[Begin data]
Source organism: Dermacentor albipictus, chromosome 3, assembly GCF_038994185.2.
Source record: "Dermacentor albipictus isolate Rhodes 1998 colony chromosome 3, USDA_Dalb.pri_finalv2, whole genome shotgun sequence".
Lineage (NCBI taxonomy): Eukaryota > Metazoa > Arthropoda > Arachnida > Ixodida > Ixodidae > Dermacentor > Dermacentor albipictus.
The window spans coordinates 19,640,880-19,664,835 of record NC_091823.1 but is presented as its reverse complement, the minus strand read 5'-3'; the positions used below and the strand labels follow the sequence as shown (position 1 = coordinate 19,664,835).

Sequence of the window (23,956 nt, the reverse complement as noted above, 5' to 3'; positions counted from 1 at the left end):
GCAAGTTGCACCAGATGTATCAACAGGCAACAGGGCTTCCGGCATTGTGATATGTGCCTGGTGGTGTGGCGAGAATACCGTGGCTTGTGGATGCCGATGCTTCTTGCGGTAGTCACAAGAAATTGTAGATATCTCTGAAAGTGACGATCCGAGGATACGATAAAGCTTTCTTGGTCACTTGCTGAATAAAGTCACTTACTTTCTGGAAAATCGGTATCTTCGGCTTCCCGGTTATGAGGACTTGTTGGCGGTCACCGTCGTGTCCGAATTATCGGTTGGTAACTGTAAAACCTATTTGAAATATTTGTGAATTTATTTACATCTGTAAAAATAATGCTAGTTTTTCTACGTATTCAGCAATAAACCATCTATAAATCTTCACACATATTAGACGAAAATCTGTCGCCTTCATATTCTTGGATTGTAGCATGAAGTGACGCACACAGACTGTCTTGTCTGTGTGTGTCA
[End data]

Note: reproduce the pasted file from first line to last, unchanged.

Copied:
Source organism: Dermacentor albipictus, chromosome 3, assembly GCF_038994185.2.
Source record: "Dermacentor albipictus isolate Rhodes 1998 colony chromosome 3, USDA_Dalb.pri_finalv2, whole genome shotgun sequence".
Lineage (NCBI taxonomy): Eukaryota > Metazoa > Arthropoda > Arachnida > Ixodida > Ixodidae > Dermacentor > Dermacentor albipictus.
The window spans coordinates 19,640,880-19,664,835 of record NC_091823.1 but is presented as its reverse complement, the minus strand read 5'-3'; the positions used below and the strand labels follow the sequence as shown (position 1 = coordinate 19,664,835).

Sequence of the window (23,956 nt, the reverse complement as noted above, 5' to 3'; positions counted from 1 at the left end):
GCAAGTTGCACCAGATGTATCAACAGGCAACAGGGCTTCCGGCATTGTGATATGTGCCTGGTGGTGTGGCGAGAATACCGTGGCTTGTGGATGCCGATGCTTCTTGCGGTAGTCACAAGAAATTGTAGATATCTCTGAAAGTGACGATCCGAGGATACGATAAAGCTTTCTTGGTCACTTGCTGAATAAAGTCACTTACTTTCTGGAAAATCGGTATCTTCGGCTTCCCGGTTATGAGGACTTGTTGGCGGTCACCGTCGTGTCCGAATTATCGGTTGGTAACTGTAAAACCTATTTGAAATATTTGTGAATTTATTTACATCTGTAAAAATAATGCTAGTTTTTCTACGTATTCAGCAATAAACCATCTATAAATCTTCACACATATTAGACGAAAATCTGTCGCCTTCATATTCTTGGATTGTAGCATGAAGTGACGCACACAGACTGTCTTGTCTGTGTGTGTCA